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CSJ Solar Farm begins generating clean energy

RUTLAND, Vt. – Just months after announcing plans to contribute to Green Mountain Power’s Rutland Solar Capital initiative, the College of St. Joseph is helping create clean energy on its gymnasium roof.

GMP and CSJ officials today announced the completion one of the largest rooftop projects in GMP’s service territory, an array that could become a model for future rooftop development.  The 98-kilowatt project, known as the College of St. Joseph Solar Farm, has a perfect southern exposure.

“We are thrilled to be able to put our gymnasium rooftop to good use, generating clean, renewable energy and contributing to the Rutland Solar Capital initiative,” CSJ President Rich Lloyd said.  “It will serve as a physical symbol of the connection we are making to the GMP Energy Innovation Center and will serve as an educational tool for our students and visitors.”

GMP President and CEO Mary Powell said she was especially pleased with the project because it makes use of otherwise unproductive space for the benefit of GMP customers.

“Like the Creek Path Solar Farm, which was built on a brownfield, and the Stafford Hill Solar Farm, which will be built on a dormant landfill, the project represents a value-added use of the space,” Powell said.  “I expect that this will be one of many rooftop projects built by the company and individual customers in the months and years ahead.”

GMP will own and maintain the project, which was built by Positive Energy in Poultney.  Under a 25-year lease with CSJ, GMP will credit the college for 10 percent of the project’s output. The remaining energy will go onto the electric grid and will be consumed by local GMP customers.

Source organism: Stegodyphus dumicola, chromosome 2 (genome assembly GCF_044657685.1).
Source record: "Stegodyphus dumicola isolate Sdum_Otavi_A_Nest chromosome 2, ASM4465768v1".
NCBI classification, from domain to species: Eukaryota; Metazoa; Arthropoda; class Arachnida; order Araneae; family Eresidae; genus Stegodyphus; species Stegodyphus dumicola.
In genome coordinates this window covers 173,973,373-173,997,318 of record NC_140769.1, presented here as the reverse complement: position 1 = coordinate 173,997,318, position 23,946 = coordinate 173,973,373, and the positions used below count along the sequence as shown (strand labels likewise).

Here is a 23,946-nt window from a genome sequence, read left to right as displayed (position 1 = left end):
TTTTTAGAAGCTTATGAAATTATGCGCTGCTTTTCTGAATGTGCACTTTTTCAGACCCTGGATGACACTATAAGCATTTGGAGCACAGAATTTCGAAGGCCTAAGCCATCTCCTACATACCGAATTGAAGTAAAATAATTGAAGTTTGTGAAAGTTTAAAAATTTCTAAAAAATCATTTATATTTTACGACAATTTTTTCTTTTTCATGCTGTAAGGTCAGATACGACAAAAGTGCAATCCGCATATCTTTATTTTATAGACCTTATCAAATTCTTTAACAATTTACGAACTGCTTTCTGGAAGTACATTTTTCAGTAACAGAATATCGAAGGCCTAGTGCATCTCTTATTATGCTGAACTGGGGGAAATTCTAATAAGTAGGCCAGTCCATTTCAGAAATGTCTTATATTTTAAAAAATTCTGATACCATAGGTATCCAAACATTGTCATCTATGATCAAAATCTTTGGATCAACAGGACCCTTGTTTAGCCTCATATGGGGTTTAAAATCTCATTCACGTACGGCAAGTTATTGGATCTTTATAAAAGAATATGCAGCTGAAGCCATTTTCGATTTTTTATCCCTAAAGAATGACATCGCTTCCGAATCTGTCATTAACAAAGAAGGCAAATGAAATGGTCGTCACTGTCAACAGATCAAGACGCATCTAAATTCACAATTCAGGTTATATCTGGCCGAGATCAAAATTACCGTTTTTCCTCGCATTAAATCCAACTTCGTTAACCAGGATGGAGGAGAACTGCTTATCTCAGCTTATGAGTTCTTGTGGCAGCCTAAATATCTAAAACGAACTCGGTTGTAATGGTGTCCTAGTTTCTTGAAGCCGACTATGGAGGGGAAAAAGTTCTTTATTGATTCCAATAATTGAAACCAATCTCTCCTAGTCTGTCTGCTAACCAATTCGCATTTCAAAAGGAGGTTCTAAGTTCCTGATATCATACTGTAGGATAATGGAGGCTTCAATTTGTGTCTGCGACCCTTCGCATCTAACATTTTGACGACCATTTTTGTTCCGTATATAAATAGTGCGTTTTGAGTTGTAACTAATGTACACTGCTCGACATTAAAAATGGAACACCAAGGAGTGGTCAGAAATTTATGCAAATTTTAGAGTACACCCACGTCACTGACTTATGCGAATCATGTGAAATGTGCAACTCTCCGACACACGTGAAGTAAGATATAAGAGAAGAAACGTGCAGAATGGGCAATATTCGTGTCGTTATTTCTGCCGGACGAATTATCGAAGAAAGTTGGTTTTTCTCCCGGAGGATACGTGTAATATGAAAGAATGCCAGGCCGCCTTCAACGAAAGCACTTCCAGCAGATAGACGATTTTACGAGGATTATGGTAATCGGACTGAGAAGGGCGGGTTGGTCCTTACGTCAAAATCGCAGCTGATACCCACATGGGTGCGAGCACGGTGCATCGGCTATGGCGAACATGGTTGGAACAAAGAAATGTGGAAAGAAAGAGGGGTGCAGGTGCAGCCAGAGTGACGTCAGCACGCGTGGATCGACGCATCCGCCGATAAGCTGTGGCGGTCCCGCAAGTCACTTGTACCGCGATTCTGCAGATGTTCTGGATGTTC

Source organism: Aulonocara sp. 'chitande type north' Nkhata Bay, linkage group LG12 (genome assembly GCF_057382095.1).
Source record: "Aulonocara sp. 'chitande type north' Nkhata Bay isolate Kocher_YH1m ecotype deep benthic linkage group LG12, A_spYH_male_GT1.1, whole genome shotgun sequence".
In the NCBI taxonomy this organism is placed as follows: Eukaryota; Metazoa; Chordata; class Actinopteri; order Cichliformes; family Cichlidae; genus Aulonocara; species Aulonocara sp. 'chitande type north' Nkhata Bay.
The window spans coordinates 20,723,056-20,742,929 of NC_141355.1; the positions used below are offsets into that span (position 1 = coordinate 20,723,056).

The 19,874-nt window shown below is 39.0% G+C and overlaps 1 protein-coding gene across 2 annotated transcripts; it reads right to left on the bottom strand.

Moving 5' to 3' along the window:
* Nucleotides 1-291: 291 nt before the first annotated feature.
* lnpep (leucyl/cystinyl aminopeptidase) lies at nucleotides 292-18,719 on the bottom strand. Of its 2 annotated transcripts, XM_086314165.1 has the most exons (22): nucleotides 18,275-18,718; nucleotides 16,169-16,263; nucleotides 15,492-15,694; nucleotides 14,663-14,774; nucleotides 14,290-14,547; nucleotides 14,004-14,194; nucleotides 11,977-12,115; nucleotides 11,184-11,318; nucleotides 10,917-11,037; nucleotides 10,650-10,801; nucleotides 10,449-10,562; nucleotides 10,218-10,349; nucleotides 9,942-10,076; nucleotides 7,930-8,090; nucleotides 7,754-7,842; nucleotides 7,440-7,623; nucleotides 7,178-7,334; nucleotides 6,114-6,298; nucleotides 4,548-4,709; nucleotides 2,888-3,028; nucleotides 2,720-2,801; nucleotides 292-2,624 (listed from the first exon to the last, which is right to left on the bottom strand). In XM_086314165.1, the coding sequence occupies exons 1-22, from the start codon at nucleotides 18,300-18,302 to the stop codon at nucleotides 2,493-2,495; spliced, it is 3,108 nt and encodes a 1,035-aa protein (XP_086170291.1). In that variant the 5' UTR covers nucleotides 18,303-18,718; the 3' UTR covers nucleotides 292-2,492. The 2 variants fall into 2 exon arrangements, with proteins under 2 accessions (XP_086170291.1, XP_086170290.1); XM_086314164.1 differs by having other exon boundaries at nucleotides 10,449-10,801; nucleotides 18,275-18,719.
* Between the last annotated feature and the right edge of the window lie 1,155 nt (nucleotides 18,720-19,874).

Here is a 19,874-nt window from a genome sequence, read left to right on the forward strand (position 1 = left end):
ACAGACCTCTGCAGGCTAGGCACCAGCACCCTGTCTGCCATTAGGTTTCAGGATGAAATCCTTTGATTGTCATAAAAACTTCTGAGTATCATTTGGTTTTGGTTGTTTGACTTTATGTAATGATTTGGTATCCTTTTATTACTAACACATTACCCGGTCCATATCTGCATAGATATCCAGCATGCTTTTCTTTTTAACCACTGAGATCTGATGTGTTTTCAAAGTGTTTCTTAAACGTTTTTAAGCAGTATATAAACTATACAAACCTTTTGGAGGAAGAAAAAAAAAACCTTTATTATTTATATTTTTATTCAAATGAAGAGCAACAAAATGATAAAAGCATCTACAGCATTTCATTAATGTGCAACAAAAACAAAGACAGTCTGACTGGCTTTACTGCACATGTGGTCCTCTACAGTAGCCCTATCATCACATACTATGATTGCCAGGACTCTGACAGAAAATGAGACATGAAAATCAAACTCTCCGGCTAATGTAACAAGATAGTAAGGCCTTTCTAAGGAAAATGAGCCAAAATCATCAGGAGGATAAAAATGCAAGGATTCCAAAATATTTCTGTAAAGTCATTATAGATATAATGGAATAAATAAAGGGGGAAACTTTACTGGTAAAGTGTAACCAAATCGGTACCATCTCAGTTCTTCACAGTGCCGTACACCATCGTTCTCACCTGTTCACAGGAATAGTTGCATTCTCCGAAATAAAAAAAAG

“Rooftop projects can be really challenging, but this one went very smoothly, and we hope it will be a model for other projects,” said Steve Costello, GMP’s vice president for energy innovation and customer service.  “While there are plenty of big rooftops available, the roof has to be in really good condition, with a long life expectancy, and it has to have a southern exposure to make a solar project appropriate.”

Students and the public can learn more about the project and watch its energy production at www.solrenview.com/SolrenView/mainFr.php?siteId=2231.

“Working with CSJ and GMP on this project was a real pleasure, and made for a very smooth installation,” said Khanti Munro, vice president of operations at Positive Energy.  “This model project exemplifies the potential of strong local partnerships, and the significant value, both educational and economic, that solar projects bring to the Rutland region. As a small solar business, this is exactly what we need to grow our work force.”

The project name, tied to the college itself, follows GMP’s practice of naming its Rutland solar farms after positive attributes of the community.

CSJ is one of four local colleges, including Castleton College, Community College of Vermont and Green Mountain College, which signed a collaboration agreement with GMP last year.  The agreement includes a host of projects and programs, including a monthly college lecture series at GMP’s Energy Innovation Center, job shadowing and internship opportunities, and plans for more renewable projects.

“We will continue to look for ways to collaborate with GMP on projects and programs that benefit the community, the college and our students,” Lloyd said.

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